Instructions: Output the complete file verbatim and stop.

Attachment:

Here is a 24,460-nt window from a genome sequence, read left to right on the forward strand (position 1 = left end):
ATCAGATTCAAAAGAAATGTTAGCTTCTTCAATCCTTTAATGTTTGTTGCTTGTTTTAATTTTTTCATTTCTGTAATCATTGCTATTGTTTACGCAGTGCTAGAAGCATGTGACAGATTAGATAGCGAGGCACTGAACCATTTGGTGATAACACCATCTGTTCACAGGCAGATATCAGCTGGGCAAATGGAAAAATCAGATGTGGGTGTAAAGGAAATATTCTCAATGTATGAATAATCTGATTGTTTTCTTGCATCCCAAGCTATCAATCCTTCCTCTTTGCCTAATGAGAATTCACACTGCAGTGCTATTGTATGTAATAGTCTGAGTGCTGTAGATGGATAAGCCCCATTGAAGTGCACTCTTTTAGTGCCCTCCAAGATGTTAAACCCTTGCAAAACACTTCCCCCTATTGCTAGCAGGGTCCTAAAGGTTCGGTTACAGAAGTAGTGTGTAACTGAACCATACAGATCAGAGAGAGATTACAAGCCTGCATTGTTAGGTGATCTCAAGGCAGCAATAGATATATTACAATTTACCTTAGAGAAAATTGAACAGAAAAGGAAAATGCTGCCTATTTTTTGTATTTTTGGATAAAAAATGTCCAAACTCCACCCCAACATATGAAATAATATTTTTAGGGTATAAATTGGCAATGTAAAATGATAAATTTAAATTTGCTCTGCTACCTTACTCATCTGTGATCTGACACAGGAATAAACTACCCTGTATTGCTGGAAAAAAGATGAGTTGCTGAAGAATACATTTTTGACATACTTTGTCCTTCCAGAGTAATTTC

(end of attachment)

Here is a 24,460-nt window from a genome sequence, read left to right on the forward strand (position 1 = left end):
ATCAGATTCAAAAGAAATGTTAGCTTCTTCAATCCTTTAATGTTTGTTGCTTGTTTTAATTTTTTCATTTCTGTAATCATTGCTATTGTTTACGCAGTGCTAGAAGCATGTGACAGATTAGATAGCGAGGCACTGAACCATTTGGTGATAACACCATCTGTTCACAGGCAGATATCAGCTGGGCAAATGGAAAAATCAGATGTGGGTGTAAAGGAAATATTCTCAATGTATGAATAATCTGATTGTTTTCTTGCATCCCAAGCTATCAATCCTTCCTCTTTGCCTAATGAGAATTCACACTGCAGTGCTATTGTATGTAATAGTCTGAGTGCTGTAGATGGATAAGCCCCATTGAAGTGCACTCTTTTAGTGCCCTCCAAGATGTTAAACCCTTGCAAAACACTTCCCCCTATTGCTAGCAGGGTCCTAAAGGTTCGGTTACAGAAGTAGTGTGTAACTGAACCATACAGATCAGAGAGAGATTACAAGCCTGCATTGTTAGGTGATCTCAAGGCAGCAATAGATATATTACAATTTACCTTAGAGAAAATTGAACAGAAAAGGAAAATGCTGCCTATTTTTTGTATTTTTGGATAAAAAATGTCCAAACTCCACCCCAACATATGAAATAATATTTTTAGGGTATAAATTGGCAATGTAAAATGATAAATTTAAATTTGCTCTGCTACCTTACTCATCTGTGATCTGACACAGGAATAAACTACCCTGTATTGCTGGAAAAAAGATGAGTTGCTGAAGAATACATTTTTGACATACTTTGTCCTTCCAGAGTAATTTC